There are some more interesting lessons that we can draw from previous post-bubble deleveraging periods for today. First, once a debt-financed bubble bursts, the economy recovers after around two years. Its long-term new trend growth is very much dependent on the way deleveraging is being achieved. If debt ratios come down via public and private sector “belt-tightening”, i.e. savings, the new trend growth is typically – albeit not always, as the Nordic countries in the 1990s showed – lower than before the crisis.
Second, the private sector credit cycle only picks up after a couple of years into the deleveraging process. In other words, the economic recovery is typically a creditless or credit-light one. Third, public sector deleveraging is a very long-term process and usually ends many years after the private sector has stopped deleveraging. Finally, and most important from an investor point of view, asset markets turn long before the deleveraging is complete. Hence, arguing that too much debt is weighing on asset prices is misleading. We will discuss this in more detail.
With deleveraging in developed economies today very much happening via public sector spending cuts and a rise in the private sector net savings rate, are we doomed to enter a period of new trend growth lower than before 2007? How did the Nordic countries manage to return to relatively strong economic growth after a few years? We think that, for economic activity to remain strong after a debt-financed asset bubble bursts, nine criteria have to be in place: monetary policy support, strong private sector cash positions, a turn in the capital expenditure (capex) cycle, a stabilization of the housing market and the banking system, growth enhancing structural reforms, progress in private sector deleveraging, low public sector debts and strong demand from abroad, also supported by a weak currency.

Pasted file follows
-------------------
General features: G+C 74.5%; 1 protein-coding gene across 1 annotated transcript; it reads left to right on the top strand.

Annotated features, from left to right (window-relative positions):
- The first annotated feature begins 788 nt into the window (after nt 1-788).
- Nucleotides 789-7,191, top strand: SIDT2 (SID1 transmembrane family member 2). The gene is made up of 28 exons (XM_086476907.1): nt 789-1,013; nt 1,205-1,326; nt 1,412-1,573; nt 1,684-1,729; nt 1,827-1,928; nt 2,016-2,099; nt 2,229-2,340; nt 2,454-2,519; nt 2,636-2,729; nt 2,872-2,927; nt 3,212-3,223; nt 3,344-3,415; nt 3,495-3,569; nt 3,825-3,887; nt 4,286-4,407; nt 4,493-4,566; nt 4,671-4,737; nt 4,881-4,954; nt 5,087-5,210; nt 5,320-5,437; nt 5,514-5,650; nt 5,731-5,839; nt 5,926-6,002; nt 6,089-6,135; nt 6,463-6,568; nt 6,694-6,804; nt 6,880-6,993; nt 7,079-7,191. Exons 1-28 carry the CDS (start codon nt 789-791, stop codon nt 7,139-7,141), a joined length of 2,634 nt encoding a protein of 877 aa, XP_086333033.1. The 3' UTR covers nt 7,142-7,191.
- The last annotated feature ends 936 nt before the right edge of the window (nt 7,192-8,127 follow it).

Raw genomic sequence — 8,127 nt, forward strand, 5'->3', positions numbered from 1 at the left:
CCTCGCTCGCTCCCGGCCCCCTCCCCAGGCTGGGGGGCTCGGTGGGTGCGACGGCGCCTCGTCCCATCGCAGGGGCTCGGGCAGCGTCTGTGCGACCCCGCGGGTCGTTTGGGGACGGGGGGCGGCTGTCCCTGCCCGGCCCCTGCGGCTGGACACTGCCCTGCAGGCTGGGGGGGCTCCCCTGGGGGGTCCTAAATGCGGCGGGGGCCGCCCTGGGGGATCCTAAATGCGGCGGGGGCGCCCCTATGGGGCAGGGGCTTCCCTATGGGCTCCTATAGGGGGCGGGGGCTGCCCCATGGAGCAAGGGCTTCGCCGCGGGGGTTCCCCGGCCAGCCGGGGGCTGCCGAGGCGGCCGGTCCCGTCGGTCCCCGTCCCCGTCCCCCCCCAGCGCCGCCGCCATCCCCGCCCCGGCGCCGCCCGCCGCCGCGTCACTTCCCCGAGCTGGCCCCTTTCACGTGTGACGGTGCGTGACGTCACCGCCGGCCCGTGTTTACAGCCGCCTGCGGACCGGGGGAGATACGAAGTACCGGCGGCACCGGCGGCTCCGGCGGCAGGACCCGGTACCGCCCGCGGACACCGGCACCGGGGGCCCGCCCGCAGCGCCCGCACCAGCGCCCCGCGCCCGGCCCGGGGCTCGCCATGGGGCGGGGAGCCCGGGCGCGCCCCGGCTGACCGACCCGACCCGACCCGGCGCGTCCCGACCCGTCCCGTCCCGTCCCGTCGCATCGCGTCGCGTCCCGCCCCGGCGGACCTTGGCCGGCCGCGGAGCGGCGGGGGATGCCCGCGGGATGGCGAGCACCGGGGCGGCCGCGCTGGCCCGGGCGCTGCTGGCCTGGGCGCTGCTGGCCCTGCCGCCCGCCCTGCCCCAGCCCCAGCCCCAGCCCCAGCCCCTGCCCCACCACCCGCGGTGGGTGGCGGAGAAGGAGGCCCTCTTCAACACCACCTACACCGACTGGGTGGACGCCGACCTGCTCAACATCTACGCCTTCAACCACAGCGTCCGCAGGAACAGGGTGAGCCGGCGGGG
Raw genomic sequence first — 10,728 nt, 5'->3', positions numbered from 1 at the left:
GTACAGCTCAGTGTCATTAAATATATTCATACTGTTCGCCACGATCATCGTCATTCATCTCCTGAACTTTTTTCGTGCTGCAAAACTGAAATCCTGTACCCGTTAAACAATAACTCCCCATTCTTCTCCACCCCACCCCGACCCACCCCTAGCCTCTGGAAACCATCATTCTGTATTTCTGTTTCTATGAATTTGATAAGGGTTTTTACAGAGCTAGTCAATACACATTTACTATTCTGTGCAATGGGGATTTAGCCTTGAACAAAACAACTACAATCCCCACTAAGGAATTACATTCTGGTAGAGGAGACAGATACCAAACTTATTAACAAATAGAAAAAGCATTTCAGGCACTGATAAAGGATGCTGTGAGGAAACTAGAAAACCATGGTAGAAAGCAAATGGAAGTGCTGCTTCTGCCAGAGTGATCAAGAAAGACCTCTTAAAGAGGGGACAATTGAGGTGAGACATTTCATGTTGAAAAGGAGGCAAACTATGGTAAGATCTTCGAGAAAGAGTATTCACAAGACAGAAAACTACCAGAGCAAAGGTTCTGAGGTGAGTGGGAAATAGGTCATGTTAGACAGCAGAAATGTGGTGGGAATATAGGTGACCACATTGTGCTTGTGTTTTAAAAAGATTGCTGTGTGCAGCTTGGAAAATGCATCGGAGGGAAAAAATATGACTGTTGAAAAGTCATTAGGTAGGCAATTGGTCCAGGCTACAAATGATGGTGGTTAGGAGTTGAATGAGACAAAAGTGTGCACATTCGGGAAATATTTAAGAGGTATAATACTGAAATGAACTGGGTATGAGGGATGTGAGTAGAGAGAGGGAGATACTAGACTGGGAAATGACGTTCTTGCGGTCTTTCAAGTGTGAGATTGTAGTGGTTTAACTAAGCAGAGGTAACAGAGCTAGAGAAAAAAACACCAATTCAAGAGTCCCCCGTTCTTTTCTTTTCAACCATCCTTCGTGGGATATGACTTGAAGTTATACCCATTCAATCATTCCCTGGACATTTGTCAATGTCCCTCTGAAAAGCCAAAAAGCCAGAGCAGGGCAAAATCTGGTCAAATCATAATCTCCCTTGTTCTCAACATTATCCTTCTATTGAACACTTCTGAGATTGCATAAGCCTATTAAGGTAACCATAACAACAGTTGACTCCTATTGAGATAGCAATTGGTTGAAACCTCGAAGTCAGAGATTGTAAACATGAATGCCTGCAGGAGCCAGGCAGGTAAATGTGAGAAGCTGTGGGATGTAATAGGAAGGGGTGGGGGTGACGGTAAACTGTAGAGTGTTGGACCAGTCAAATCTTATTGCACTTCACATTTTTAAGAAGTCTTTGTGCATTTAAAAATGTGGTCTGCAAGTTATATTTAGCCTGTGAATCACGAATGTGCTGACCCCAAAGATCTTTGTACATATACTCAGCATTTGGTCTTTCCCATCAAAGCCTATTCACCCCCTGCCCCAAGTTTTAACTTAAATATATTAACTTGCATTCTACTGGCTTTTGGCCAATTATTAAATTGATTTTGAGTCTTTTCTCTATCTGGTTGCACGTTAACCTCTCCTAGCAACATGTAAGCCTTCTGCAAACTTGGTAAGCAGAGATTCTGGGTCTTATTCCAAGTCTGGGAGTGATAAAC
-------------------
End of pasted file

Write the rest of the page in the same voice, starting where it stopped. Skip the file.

At this juncture, monetary policy is, no doubt, highly accommodative in all industrialized economies and, hence, provides a positive backdrop for economic growth as it reduces the cost of capital and provides enough liquidity for the banking system. Also, since the private sector, both households and non-financial corporates, is running a positive net savings rate again, it could spend out of cash flow and need not rely on new debt. Consequently, investment activity has started to pick-up in the US, albeit only moderately so. After years of underinvestment, both in the US and in Europe, we expect at least some pent-up demand for investment spending, which should support investment activity going forward. The housing market has turned the corner in the US and UK, too. In the euro area, house prices continue to decline except in Germany, which did not suffer from a housing bubble in the first place. However, prices have already fallen substantially, especially in countries like Ireland and Spain where they have declined by more than a third in real terms, i.e. by more than during other deleveraging periods in the past. Given how advanced the house price declines are already, we may see a stabilization in housing markets in the euro area as well during the coming quarters. A stabilization in house prices would be a further support for the healing of the banking sector. In any case, we think the banking sector recovery is quite advanced in the US and on a good track in Europe: according to loan officer and lending surveys, stress in the financial system is no longer a major constraint for credit supply. Finally, in many European countries, structural reforms are leading to an improved international competitiveness, i.e. lower unit labour costs (France and Italy are the major exceptions to the rule). As pointed out, private sector deleveraging is work in progress.